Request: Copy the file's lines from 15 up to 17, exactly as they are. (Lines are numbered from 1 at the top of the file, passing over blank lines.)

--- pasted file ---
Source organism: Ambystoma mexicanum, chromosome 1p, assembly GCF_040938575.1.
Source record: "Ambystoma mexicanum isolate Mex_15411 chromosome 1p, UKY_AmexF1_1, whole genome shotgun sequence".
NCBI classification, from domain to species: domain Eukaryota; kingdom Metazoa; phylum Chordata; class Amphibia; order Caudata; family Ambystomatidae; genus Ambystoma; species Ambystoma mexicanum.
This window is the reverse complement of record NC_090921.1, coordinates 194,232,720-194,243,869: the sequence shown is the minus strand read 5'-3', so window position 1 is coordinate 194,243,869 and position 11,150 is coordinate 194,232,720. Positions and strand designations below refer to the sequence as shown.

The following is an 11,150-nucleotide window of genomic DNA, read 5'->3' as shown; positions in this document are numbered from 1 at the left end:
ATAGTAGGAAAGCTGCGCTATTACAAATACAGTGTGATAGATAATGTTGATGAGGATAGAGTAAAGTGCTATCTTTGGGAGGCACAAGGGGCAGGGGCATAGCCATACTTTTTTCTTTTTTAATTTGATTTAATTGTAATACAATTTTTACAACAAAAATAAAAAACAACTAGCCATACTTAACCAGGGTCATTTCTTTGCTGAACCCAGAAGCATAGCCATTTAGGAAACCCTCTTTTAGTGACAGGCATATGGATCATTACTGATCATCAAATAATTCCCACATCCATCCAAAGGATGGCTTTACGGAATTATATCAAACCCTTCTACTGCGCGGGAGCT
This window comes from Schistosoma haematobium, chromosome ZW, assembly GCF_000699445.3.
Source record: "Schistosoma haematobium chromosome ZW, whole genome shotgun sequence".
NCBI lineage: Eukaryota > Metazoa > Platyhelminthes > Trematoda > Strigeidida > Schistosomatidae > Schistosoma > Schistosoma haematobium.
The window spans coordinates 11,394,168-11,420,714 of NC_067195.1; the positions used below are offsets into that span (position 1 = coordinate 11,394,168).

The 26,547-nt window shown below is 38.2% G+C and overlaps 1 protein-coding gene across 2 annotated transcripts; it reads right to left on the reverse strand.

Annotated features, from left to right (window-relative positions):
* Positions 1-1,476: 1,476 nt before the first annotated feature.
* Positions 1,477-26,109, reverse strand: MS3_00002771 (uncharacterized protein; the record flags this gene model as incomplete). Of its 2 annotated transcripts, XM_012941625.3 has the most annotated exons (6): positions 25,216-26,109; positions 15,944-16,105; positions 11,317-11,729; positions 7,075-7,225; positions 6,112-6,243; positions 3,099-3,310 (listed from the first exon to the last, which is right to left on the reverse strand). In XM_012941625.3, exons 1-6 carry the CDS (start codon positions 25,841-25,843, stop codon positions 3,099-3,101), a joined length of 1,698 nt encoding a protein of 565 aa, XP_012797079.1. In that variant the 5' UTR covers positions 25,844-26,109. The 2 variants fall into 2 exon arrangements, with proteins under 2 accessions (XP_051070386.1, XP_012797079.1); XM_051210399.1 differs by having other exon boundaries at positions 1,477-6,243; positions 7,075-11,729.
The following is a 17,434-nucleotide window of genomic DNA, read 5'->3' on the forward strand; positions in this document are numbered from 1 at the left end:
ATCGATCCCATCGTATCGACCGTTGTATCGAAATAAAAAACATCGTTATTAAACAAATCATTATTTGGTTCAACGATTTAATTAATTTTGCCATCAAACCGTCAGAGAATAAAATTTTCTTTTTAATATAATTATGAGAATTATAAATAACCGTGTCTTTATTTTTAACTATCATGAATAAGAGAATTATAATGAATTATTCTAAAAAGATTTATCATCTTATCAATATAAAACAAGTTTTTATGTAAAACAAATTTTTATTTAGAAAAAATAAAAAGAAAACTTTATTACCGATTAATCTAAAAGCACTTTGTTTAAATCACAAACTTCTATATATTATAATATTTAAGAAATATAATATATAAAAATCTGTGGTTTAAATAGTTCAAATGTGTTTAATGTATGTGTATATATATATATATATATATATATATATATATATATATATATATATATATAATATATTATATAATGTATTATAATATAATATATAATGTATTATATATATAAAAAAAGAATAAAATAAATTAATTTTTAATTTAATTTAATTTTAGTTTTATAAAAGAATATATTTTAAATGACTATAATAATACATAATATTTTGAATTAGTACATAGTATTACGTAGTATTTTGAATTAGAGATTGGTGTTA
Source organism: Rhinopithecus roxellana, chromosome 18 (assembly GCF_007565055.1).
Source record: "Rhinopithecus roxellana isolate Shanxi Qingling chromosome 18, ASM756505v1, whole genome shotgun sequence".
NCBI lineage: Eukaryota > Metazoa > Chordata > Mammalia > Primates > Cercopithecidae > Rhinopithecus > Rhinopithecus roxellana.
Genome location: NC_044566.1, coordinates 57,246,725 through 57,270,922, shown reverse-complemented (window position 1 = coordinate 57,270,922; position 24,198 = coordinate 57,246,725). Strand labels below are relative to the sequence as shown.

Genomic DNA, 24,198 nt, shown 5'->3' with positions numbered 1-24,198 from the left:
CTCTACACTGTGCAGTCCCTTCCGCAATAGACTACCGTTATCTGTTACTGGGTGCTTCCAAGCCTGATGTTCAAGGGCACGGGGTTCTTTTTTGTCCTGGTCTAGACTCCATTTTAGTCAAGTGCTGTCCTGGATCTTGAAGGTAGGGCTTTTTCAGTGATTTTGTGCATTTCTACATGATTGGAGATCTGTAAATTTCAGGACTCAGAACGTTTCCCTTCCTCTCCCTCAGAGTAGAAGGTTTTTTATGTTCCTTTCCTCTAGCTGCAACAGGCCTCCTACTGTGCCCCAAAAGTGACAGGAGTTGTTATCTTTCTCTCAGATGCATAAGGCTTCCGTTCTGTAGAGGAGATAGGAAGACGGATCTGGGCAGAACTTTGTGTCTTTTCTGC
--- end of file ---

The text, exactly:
The following is a 17,434-nucleotide window of genomic DNA, read 5'->3' on the forward strand; positions in this document are numbered from 1 at the left end:
ATCGATCCCATCGTATCGACCGTTGTATCGAAATAAAAAACATCGTTATTAAACAAATCATTATTTGGTTCAACGATTTAATTAATTTTGCCATCAAACCGTCAGAGAATAAAATTTTCTTTTTAATATAATTATGAGAATTATAAATAACCGTGTCTTTATTTTTAACTATCATGAATAAGAGAATTATAATGAATTATTCTAAAAAGATTTATCATCTTATCAATATAAAACAAGTTTTTATGTAAAACAAATTTTTATTTAGAAAAAATAAAAAGAAAACTTTATTACCGATTAATCTAAAAGCACTTTGTTTAAATCACAAACTTCTATATATTATAATATTTAAGAAATATAATATATAAAAATCTGTGGTTTAAATAGTTCAAATGTGTTTAATGTATGTGTATATATATATATATATATATATATATATATATATATATATATATATATATAATATATTATATAATGTATTATAATATAATATATAATGTATTATATATATAAAAAAAGAATAAAATAAATTAATTTTTAATTTAATTTAATTTTAGTTTTATAAAAGAATATATTTTAAATGACTATAATAATACATAATATTTTGAATTAGTACATAGTATTACGTAGTATTTTGAATTAGAGATTGGTGTTA
Source organism: Rhinopithecus roxellana, chromosome 18 (assembly GCF_007565055.1).